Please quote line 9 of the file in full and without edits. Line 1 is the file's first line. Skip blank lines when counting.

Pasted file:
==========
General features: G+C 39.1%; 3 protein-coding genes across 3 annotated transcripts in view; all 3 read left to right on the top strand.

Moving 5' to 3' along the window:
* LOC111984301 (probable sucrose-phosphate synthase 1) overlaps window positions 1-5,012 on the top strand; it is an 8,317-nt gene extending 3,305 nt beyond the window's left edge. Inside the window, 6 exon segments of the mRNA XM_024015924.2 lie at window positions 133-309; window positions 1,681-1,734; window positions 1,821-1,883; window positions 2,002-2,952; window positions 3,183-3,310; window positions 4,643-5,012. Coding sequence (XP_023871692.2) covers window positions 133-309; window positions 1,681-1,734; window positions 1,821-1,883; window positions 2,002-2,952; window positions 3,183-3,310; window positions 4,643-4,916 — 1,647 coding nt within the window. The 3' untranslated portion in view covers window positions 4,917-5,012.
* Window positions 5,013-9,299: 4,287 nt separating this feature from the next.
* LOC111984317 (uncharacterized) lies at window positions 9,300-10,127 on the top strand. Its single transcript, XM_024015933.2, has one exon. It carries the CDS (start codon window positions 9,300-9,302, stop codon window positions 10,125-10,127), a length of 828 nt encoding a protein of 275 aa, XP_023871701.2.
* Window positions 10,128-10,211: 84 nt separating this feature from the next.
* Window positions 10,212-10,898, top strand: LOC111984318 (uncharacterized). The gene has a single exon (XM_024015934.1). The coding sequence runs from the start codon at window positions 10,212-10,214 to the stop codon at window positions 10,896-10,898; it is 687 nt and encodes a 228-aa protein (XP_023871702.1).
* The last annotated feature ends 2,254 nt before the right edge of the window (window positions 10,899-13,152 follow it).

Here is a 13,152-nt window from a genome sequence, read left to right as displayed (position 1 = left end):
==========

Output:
Here is a 13,152-nt window from a genome sequence, read left to right as displayed (position 1 = left end):